Amidst the backdrop of picturesque Inle Lake in Myanmar, the faithful and devotees come together to celebrate the Phaung Daw Oo Pagoda festival, marking the return of one of the nation’s grandest and most cherished traditions. This festival, spanning seventeen days, features four sacred Buddha images that embark on a journey of spirituality and devotion aboard a magnificent golden barge, rowed with grace and reverence through the villages that grace the lake’s tranquil shores.
After a painful hiatus imposed by the COVID-19 pandemic and the tumultuous events following Myanmar’s 2021 coup, the Phaung Daw Oo Pagoda festival rekindles the spirits of the local population, eager to reconnect with their deep-rooted traditions. This celebration isn’t just an opportunity for worship; it’s a means of accumulating merit and goodwill.
As the golden barge gracefully glides through the glistening waters of Inle Lake, it is accompanied by sleek wooden longboats manned by skilled oarsmen who employ a unique local rowing technique – wrapping a leg around the oar to gain greater push and precision. The devotion and reverence are palpable in the sounds of drums and cymbals that resonate across the water as dozens of boats, filled with worshippers, follow in procession.
While the festival inspires joy and spiritual renewal, there’s also a somber undercurrent of concern for those suffering in other parts of Myanmar due to ongoing conflict. Devotees on Inle Lake express their empathy and sadness for those affected, with the weight of their country’s turmoil never far from their hearts. The festival provides a rare opportunity for them to extend their prayers and support to those less fortunate, amidst an air of uncertainty over what the future may hold.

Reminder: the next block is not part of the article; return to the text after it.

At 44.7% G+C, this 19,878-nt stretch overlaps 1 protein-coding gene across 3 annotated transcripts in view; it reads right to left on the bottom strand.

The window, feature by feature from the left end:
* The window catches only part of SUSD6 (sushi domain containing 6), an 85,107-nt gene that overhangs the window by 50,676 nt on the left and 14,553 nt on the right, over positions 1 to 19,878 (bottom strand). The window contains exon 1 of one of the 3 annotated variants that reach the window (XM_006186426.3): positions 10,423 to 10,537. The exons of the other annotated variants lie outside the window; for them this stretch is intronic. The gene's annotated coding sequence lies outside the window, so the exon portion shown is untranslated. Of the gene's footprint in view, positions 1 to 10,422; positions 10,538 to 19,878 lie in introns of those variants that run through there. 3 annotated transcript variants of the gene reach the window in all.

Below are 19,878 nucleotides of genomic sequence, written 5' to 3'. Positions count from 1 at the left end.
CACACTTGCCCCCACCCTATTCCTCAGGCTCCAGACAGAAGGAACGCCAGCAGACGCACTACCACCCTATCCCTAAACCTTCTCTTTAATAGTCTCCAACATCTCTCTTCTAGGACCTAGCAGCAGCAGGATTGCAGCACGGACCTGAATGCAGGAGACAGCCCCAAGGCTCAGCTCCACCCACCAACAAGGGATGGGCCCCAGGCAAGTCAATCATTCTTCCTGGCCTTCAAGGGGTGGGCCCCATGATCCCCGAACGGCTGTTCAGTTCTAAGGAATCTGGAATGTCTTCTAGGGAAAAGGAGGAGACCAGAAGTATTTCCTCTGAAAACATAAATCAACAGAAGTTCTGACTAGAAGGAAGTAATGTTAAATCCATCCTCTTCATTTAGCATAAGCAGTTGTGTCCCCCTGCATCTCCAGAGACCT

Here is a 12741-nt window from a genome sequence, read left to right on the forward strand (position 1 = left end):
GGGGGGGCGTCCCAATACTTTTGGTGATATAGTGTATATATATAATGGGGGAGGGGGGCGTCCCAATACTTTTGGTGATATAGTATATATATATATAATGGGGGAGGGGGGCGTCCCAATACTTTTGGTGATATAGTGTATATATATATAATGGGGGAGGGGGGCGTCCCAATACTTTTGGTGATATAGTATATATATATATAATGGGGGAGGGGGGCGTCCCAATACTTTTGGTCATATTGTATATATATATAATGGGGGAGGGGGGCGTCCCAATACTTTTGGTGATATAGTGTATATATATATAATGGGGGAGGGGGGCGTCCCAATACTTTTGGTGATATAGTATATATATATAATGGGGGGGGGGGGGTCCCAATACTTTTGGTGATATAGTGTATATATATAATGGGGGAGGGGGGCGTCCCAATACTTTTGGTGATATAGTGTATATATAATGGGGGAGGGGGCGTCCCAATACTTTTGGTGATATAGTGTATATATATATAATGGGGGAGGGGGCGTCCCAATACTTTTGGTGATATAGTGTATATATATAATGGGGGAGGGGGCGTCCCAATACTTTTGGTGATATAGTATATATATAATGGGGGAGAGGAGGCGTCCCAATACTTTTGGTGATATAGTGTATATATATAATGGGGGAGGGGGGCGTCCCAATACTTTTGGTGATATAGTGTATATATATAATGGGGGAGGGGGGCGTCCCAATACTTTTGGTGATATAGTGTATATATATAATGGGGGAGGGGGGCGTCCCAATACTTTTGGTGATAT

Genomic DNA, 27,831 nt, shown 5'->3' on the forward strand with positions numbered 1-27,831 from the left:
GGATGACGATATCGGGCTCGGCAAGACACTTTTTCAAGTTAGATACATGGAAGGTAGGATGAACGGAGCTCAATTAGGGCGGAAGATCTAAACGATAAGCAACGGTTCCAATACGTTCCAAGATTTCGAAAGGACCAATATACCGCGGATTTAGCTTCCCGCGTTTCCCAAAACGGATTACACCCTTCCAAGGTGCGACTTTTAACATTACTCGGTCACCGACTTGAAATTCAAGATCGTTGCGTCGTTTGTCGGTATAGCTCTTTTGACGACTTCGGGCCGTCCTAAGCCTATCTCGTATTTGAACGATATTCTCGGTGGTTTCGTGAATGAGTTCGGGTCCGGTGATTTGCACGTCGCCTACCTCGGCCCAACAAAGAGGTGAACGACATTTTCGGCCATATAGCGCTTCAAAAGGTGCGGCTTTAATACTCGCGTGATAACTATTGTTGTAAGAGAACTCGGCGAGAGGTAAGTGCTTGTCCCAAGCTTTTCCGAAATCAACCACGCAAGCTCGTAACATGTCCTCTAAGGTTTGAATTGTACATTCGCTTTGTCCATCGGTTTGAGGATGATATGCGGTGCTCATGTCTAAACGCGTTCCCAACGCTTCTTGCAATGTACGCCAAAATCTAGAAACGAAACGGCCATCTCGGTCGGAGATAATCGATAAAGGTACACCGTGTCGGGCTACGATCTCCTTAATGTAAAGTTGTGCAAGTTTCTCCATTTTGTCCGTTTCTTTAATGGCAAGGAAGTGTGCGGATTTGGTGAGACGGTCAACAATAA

The festival has been absent from the lives of the local population for three long years, a consequence of both the pandemic and the turmoil in their country. As they draw alongside the golden barge, adorned with colorful Buddhist flags, worshippers offer their prayers to the four sacred images contained within. A fifth Buddha image, however, remains nestled within the Phaung Daw Oo Pagoda, a legacy of a tragic accident that saw it sink into the lake decades ago.
For the people of Inle Lake, the return of the festival represents a glimmer of hope and normalcy amidst the challenges they’ve faced. The allure of Myanmar, once a popular destination for foreign travelers, lost some of its luster in the aftermath of the 2021 coup, which adversely affected the country’s economy and tourism industry. Many areas, once bustling with tourists, now remain devoid of visitors, leaving local businesses and communities grappling with the impact.
Yet, despite the economic hardships and challenges that have befallen Myanmar, the people of Inle Lake celebrate the Phaung Daw Oo Pagoda festival with unwavering devotion and a commitment to spreading goodwill and prayers for their fellow countrymen who continue to endure suffering. As the golden barge symbolically journeys through the calm waters, the people of Inle Lake express their yearning for a return to happiness and peace across the nation.
The return of this cherished festival is a testament to Myanmar’s resilience and its enduring commitment to preserving its rich cultural and spiritual heritage, even in the face of adversity. For the people of Inle Lake, this celebration is not just a religious event; it’s a reaffirmation of their identity and a collective prayer for better days ahead.